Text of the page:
CAÑON CITY — There's a plan in the works to create a temporary tent shelter in Cañon City. Law enforcement and city leaders say it will create a safe outdoor space for those experiencing homelessness. However, members of the community are opposed to the proposed plan.
The ordinance was read during a city council meeting on Monday night. One of the community members to share their concerns was Will Colon.
He and his family own property and land in Cañon City, and his property has become a home for the homeless. He told News5 he walks on the land every day, and finds that homeless leave trash and belongings behind. He’s also had to tell them to leave multiple times.
Colon believes creating a tent shelter would make the problem worse. But city leaders, say it'll help the homeless get off properties like his, and give them a place to go.
“Just last week, there were four or five tents in the area. This is my family's farm and my family's ranch. I have to patrol it,” said Colon. “They tend to come to our property and set up tents, they move in, they bring a lot of trash, and they don't have the proper facilities.”
The Colon’s property is less than a half-mile away from where the city is planning to set up the temporary tent shelter. It’s essentially a camping area within city limits. It would be operational and up and running for six months out of the year during the winter and colder months. The temporary shelter otherwise known as safe outdoor shelter will be managed by a local public agency or coalition of agencies.
“The mayor and city council have looked at a number of different pursuits to try and help those people that are experiencing homelessness and transition them back into mainstay society. This temporary sheltering ordinance is one of those pursuits,” said Chief John Schick of Cañon City. “Oftentimes you see communities just kind of push this issue of homelessness to the side, but the city has taken this head-on.”
The temporary shelter is planned to go up near the Police Department, the Fremont County Human Services, the court, and Loaves and Fishes. Chief Schick said it’ll be centrally located in town so officers with law enforcement can stop by and check in on the shelters. Loaves and Fishes, a nonprofit helping the needy, is also close.
“It allows the city, for an interim time, to put up shelters, mostly in the winter when the weather is most significant for these folks that are homeless, and it puts them in a concentrated area with better security better resources,” said Chief Schick. “When we look at the numbers of folks that are leaving homelessness and making their way back to recovery, housing, employment when you collectively look at all this I think Cañon City is on to something.”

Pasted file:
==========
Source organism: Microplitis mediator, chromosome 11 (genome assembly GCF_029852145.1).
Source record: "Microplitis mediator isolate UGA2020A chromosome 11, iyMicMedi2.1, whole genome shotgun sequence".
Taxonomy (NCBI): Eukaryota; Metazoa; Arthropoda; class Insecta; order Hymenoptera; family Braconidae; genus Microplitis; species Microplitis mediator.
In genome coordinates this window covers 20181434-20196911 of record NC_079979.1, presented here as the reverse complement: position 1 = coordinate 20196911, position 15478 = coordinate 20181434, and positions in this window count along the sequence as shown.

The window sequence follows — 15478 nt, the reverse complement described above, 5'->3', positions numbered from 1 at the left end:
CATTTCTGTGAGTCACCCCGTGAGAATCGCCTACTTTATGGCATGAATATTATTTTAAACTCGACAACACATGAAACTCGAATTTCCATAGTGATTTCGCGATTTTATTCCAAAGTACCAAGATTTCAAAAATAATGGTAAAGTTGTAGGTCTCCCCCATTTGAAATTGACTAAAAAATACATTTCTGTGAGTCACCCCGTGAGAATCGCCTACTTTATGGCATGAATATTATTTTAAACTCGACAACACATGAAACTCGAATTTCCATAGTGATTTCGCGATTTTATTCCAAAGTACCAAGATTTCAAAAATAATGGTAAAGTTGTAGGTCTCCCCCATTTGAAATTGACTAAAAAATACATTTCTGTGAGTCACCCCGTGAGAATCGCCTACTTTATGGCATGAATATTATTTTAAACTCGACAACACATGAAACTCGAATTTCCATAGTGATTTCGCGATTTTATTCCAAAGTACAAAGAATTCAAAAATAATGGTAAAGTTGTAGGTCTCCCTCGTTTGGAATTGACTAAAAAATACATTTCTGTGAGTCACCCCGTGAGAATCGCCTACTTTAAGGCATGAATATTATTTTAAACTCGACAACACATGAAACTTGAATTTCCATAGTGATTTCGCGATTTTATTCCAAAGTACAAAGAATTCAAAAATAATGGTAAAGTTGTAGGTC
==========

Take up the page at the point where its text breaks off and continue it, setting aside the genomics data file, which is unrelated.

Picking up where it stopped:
Mayor Ashley Smith says, in the past few years Cañon City had taken a methodological approach to address homelessness. Through collaborative efforts, they’ve reduced the homeless population from about 400 people several years ago, down to nearly 150, and nearly 30 are children.
“For three years, reducing homelessness by 60% is a huge celebration,” said Mayor Smith. “But reducing homelessness in Cañon City it's always going to be a problem. It's always going to be there. And we have to have the toolkit to address it as best as we can.”
A pilot program for the temporary shelter was also in place this past winter. Mayor Smith said, of the 21 people who sought shelter this season, more than 15 people got the help they needed and got back to mainstream society or loved ones.
“We learned that there was a lot of value in it as well. Folks did end up being able to make life-changing choices, get into recovery and to get into housing, and now be in mainstream society. That's the ultimate goal,” said Mayor Smith.
Mayor Smith also noted the Supreme Court Ruling that requires authorities to provide an alternative place for someone to legally go, if that person gets evicted. She said that Loaves and Fishes were undergoing renovations during the past winter, and fell short of providing beds for the nearly 150 homeless people in the city.
The ordinance will be brought up again at a city council meeting on June 20th. The mayor and Police Chief say they will host community meetings to talk about the temporary shelter sometime before the next reading.
Chief Schick said he’s also working with the Fremont County Sheriff’s office about collaborations and working together to address the homeless issues.
However those like Colon, said addressing the issue like this, isn’t in the best interest of the community.
“We're very much opposed to there being another facility that we have to deal with. It will just bring more people to our little piece of what used to be heaven here. That's our concern. That's our fight,” said Colon. “I’m all for helping those people that are in our community. This city does a really good job in helping homeless, and as more homeless move here, we need more places for them to stay.”